You must tell me, by the way, if all these numbers start getting too tedious. It won't make me stop posting them, but it may make you feel better.
That hopping rates fell during WW II is no surprise. After more than a third of the new crop was destroyed by an air raid on 29th December, 1940, the government ordered brewers to cut their hopping rates.
"Consumption of hops by brewers was cut in June, 1941, under instructions of the Ministry of Food, by 20%. of the rate used per standard barrel. This cut ceased to operate in 1947"The fall between 1940 and 1942 is indeed around 20%. And, like magic, hopping rates started to climb again in 1948. It's a good illustration of how government directly interfered in the technical aspects of brewing. Many features of beer and pubs have been fiddled with in this way. To a greater extent than in most other industries.
1955 Brewers' Almanack, page 64.
The rise in hopping rates didn't last long. In 1951 they started to decline again and that trend continued until the end of the table. What's odd about the fall between 1960 and 1968, is that there was a swing away from Mild to Bitter in that period. You would expect the hopping rate to have increased.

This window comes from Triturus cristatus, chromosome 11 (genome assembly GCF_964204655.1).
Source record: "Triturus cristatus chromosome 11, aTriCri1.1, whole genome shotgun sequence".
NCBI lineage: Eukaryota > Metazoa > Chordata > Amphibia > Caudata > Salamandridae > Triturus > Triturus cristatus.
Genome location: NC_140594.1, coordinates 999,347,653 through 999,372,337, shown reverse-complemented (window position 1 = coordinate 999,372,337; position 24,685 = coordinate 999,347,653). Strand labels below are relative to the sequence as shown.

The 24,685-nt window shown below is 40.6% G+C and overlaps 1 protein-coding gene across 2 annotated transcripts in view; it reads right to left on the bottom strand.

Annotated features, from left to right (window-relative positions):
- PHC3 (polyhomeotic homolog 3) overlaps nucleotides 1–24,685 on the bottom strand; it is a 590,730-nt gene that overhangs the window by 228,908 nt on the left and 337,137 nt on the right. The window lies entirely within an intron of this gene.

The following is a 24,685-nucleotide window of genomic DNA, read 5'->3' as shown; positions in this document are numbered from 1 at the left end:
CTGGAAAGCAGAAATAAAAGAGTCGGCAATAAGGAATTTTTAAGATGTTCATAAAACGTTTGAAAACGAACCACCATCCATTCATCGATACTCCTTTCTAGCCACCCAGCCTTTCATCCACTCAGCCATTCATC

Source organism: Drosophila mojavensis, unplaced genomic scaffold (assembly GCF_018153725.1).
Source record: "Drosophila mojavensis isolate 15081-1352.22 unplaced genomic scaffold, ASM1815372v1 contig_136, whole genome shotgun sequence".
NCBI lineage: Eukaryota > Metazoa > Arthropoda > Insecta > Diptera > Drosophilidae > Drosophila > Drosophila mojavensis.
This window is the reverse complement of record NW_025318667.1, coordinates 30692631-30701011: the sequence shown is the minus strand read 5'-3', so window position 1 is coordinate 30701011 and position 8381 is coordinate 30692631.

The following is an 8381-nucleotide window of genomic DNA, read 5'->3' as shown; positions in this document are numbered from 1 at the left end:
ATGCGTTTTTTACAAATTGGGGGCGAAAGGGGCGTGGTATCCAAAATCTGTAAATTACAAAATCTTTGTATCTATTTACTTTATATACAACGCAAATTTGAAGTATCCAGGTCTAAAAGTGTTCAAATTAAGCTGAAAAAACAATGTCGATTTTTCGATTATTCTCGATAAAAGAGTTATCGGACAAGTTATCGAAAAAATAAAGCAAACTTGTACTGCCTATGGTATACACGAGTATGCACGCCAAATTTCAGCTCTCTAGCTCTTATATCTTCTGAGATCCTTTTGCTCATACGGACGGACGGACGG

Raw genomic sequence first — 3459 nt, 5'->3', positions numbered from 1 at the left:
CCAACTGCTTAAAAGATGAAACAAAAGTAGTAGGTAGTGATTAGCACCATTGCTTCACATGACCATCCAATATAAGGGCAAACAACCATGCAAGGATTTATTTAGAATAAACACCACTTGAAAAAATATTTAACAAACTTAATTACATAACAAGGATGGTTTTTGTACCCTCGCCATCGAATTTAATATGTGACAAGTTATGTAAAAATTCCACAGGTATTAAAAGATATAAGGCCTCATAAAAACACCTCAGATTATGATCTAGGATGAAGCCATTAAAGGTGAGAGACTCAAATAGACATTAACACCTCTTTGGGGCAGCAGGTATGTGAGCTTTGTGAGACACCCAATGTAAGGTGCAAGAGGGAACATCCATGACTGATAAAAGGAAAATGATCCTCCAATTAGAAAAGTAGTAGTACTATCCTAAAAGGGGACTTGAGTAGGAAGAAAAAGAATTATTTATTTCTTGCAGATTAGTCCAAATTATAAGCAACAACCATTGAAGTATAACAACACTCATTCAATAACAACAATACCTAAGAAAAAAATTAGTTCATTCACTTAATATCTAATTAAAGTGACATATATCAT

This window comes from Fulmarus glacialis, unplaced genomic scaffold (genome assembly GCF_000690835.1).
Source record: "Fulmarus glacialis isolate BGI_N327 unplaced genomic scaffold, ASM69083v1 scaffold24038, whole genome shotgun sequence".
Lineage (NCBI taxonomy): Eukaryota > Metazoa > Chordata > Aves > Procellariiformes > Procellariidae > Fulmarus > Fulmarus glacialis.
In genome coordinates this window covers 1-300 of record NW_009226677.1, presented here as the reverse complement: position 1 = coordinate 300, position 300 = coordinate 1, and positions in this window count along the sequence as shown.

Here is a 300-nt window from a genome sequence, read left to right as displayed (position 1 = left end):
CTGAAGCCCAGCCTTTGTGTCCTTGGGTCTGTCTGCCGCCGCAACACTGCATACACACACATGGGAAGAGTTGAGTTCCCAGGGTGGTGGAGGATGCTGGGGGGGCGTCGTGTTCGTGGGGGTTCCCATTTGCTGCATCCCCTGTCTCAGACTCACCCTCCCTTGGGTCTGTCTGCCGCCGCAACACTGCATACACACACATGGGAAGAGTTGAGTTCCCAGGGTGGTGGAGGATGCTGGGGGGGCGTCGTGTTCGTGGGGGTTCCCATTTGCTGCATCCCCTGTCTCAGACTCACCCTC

|UK hopping rates 1940 - 1968|
|year||bulk barrels||hops||lbs hops per barrel||Average OG||oz. hops per gravity point|
|Brewers' Almanack 1955, p. 50|
|Brewers' Almanack 1955, page 62|
|Brewers' Almanack 1962, p. 48|
|Brewers' Almanack 1971, p. 45|
|1971 Brewers'Almanack, page 54|
I must see if I can find the figures for after 1968. I must have them somewhere.